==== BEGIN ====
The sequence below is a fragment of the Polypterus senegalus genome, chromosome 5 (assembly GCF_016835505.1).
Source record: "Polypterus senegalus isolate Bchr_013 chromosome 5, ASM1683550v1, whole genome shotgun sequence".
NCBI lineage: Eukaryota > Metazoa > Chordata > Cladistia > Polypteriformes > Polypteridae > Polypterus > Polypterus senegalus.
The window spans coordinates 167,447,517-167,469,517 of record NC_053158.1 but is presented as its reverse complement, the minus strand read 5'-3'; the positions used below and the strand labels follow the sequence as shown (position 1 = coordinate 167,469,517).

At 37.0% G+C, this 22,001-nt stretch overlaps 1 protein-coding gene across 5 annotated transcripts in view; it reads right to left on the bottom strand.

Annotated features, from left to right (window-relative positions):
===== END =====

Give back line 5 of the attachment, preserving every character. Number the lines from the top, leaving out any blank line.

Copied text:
At 37.0% G+C, this 22,001-nt stretch overlaps 1 protein-coding gene across 5 annotated transcripts in view; it reads right to left on the bottom strand.